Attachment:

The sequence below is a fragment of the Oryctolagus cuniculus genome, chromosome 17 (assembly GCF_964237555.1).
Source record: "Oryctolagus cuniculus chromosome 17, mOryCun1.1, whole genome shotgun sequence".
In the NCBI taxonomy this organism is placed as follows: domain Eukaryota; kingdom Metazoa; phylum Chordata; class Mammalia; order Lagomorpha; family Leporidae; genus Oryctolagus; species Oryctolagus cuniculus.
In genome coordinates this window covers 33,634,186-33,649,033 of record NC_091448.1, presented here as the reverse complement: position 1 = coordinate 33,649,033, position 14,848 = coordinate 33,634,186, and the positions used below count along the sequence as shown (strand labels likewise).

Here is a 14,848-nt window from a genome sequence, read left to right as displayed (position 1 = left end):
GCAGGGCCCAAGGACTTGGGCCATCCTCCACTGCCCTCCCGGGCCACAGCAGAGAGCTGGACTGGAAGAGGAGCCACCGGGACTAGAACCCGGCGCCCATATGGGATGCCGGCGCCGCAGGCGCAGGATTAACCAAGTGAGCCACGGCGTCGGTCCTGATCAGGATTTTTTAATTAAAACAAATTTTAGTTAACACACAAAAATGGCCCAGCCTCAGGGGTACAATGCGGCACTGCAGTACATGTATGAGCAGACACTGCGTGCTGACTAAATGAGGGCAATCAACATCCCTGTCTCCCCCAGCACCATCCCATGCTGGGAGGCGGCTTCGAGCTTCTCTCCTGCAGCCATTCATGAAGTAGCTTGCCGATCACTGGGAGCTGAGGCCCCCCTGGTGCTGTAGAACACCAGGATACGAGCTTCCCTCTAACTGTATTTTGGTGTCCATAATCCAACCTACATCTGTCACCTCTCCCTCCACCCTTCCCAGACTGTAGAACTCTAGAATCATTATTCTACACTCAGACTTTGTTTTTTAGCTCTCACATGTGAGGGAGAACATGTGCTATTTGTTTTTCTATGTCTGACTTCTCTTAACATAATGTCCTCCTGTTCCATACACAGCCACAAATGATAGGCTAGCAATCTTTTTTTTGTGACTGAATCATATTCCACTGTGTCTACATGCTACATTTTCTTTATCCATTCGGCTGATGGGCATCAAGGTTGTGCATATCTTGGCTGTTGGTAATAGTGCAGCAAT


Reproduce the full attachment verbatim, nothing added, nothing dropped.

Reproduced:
The sequence below is a fragment of the Oryctolagus cuniculus genome, chromosome 17 (assembly GCF_964237555.1).
Source record: "Oryctolagus cuniculus chromosome 17, mOryCun1.1, whole genome shotgun sequence".
In the NCBI taxonomy this organism is placed as follows: domain Eukaryota; kingdom Metazoa; phylum Chordata; class Mammalia; order Lagomorpha; family Leporidae; genus Oryctolagus; species Oryctolagus cuniculus.
In genome coordinates this window covers 33,634,186-33,649,033 of record NC_091448.1, presented here as the reverse complement: position 1 = coordinate 33,649,033, position 14,848 = coordinate 33,634,186, and the positions used below count along the sequence as shown (strand labels likewise).

Here is a 14,848-nt window from a genome sequence, read left to right as displayed (position 1 = left end):
GCAGGGCCCAAGGACTTGGGCCATCCTCCACTGCCCTCCCGGGCCACAGCAGAGAGCTGGACTGGAAGAGGAGCCACCGGGACTAGAACCCGGCGCCCATATGGGATGCCGGCGCCGCAGGCGCAGGATTAACCAAGTGAGCCACGGCGTCGGTCCTGATCAGGATTTTTTAATTAAAACAAATTTTAGTTAACACACAAAAATGGCCCAGCCTCAGGGGTACAATGCGGCACTGCAGTACATGTATGAGCAGACACTGCGTGCTGACTAAATGAGGGCAATCAACATCCCTGTCTCCCCCAGCACCATCCCATGCTGGGAGGCGGCTTCGAGCTTCTCTCCTGCAGCCATTCATGAAGTAGCTTGCCGATCACTGGGAGCTGAGGCCCCCCTGGTGCTGTAGAACACCAGGATACGAGCTTCCCTCTAACTGTATTTTGGTGTCCATAATCCAACCTACATCTGTCACCTCTCCCTCCACCCTTCCCAGACTGTAGAACTCTAGAATCATTATTCTACACTCAGACTTTGTTTTTTAGCTCTCACATGTGAGGGAGAACATGTGCTATTTGTTTTTCTATGTCTGACTTCTCTTAACATAATGTCCTCCTGTTCCATACACAGCCACAAATGATAGGCTAGCAATCTTTTTTTTGTGACTGAATCATATTCCACTGTGTCTACATGCTACATTTTCTTTATCCATTCGGCTGATGGGCATCAAGGTTGTGCATATCTTGGCTGTTGGTAATAGTGCAGCAAT